22. I am just another one with a big grin on his face after reading this lovely story 🙂 And, like vroomvroom said, this is Asian stile 🙂

  23. This is SQ through and through. And not just the front of the plane. They are the only airline I know of that will serve you a martini in coach.

    Last year in coach I lost the small adapter to my Bose headphones (1 pin to 2 pin) somewhere on the floor. I searched around without luck and gave up and went to see the flight crew to see if they had any for sale. They didn’t but 2 mins later one of their staff was on her hands and knees in the semi dark and actually found it for me. Not your usual flight service at all.

  24. One way to tell if someone is being sincere or not is to consider what exactly you did that made them fawn all over you in the first place. Did you help them through a tough spot in their life? Did you show them compassion or vouch for their character when nobody else would? Or did you just happen to be the only first class passenger thanks to nothing more than random chance?

    I don’t enjoy being fawned over by strangers myself, so I probably wouldn’t be all that happy about this. It’s one thing when it’s someone who actually knows you and wants to show appreciation for something of actual consequence, rather than just reward you the amazing act of boarding a premium cabin.

    That’s not actually meant to be a knock on the FA or on Lucky. She had the wherewithal to pick the right passenger and the right level of praise to heap upon him and he genuinely enjoyed the gesture. Or maybe this girl was just really into Ben and was hoping he’d ask her out or something. Any number of possible explanations for this. 😉

  25. @ Dax — I see where you’re coming from, though I’m not sure I completely agree. There are some people in life that are motivated by what furthers their interests/goals (money, power, etc.), and then there are some people in life that do things because they’re genuinely nice people and want to make others smile.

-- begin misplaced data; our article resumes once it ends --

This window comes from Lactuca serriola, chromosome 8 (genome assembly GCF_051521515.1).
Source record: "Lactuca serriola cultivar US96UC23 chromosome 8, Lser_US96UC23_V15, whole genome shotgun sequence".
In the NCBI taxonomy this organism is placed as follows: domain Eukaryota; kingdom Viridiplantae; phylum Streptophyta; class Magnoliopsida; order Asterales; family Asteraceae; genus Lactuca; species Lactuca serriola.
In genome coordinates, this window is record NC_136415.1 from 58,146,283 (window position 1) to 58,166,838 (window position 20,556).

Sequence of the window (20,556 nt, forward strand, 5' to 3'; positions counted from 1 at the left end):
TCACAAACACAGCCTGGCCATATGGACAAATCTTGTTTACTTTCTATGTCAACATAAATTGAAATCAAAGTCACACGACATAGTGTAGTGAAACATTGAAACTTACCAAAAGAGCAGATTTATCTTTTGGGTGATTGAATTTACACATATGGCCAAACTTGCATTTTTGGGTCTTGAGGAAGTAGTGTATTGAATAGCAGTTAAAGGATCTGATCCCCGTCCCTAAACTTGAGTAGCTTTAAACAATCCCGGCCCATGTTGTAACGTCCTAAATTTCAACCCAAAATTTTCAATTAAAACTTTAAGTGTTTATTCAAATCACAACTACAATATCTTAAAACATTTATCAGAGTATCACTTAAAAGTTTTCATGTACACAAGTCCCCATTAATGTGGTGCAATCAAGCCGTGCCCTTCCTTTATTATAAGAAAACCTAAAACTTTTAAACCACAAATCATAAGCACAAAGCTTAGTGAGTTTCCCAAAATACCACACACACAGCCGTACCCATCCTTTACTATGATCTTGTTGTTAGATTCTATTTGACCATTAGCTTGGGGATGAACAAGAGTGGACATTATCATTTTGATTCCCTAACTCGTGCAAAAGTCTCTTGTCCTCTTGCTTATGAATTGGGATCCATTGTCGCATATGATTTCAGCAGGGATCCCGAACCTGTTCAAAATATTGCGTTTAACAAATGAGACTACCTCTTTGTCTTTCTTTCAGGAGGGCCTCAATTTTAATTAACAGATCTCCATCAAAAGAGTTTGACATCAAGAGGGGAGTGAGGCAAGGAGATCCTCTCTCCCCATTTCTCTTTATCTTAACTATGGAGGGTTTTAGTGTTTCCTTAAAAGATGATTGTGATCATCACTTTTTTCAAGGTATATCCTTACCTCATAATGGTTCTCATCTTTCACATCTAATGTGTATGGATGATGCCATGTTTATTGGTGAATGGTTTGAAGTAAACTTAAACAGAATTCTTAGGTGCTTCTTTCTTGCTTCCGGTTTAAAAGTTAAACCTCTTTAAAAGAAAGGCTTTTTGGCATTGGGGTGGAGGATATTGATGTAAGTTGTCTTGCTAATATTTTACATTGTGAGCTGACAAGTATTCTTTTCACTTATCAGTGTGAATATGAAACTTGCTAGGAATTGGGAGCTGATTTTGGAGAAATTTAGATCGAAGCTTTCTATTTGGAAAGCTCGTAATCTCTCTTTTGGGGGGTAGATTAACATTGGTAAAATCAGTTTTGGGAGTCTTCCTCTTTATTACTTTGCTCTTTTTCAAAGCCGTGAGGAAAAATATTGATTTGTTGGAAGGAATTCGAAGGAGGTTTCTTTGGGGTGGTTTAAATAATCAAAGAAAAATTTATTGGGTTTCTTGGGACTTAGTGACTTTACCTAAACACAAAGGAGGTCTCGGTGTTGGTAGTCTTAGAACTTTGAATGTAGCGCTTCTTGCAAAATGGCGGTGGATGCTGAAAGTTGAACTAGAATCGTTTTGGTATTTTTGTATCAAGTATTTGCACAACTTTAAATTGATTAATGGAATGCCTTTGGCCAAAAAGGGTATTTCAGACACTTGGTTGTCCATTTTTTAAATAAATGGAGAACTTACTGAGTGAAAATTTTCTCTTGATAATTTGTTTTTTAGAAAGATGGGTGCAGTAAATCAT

Take for example Terrence, a United flight attendant I had years ago that I still remember. I wrote about him here:

    He did what he did not because he saw a financial reward for it, but because he genuinely loved what he did.

    Let me put it this way. Have you ever been in a foreign city standing on the street with a map, and a complete stranger comes up to you and asks if they can help you with directions? They’re not expecting money or anything else, but just want to be genuinely helpful. Would that also be something you don’t appreciate?

    At the end of the day if someone can make me smile without ulterior motives I’ll love them forever.

  26. @Lucky: Yes, I’ve had complete strangers help me with directions numerous times. Everything from a random flailing of digits pointed in a general direction to detailed turn-by-turn instructions all the way to being accompanied in person.

    However, none of these folks made any fuss about our chance encounters. Their help had nothing to do with who I was or how much I had spent to be there or what their employers wanted from them. We were meeting as equals. Regardless of what our professions may or may not have required of us in a business setting we were free to do as we pleased at that moment.

    That’s a pretty big distinction in my view.

    I’m not trying to say that every kind or helpful service employee is trying to scheme their way to a better position, tip, or pay grade. Nor is that what I honestly believe. I’m simply acknowledging that the roles and expectations are not equal between us. I don’t enjoy being made to feel uniquely important any more than I enjoy being made to feel uniquely irrelevant in the company of service employees. Unfortunately those two extremes are far too common in my experience.

    This is also part of why I am generally hesitant to flirt with service employees. Sometimes there’s no easy way to know if they’re really enjoying it or if they simply feel obliged or even obligated to participate. Or maybe they think it will manipulate you into providing a better tip or service review or what have you. That’s not not anything I want to be a part of either way.

    When it comes to interacting with front line service jobs I simply want to be treated the same way they would want to be treated if they were in my shoes.

  27. @Lucky are you using any skin care product like Kiehls? If not, you should consider start using them. Lots of flights will hurt your skin, make you become older faster because of radiation and dry air in cabin. Your recent photo looks a lot older than your actual age.
    I would recommend everyone who fly more than three times a month take good care of their skin, flying is fun but not really for your skin.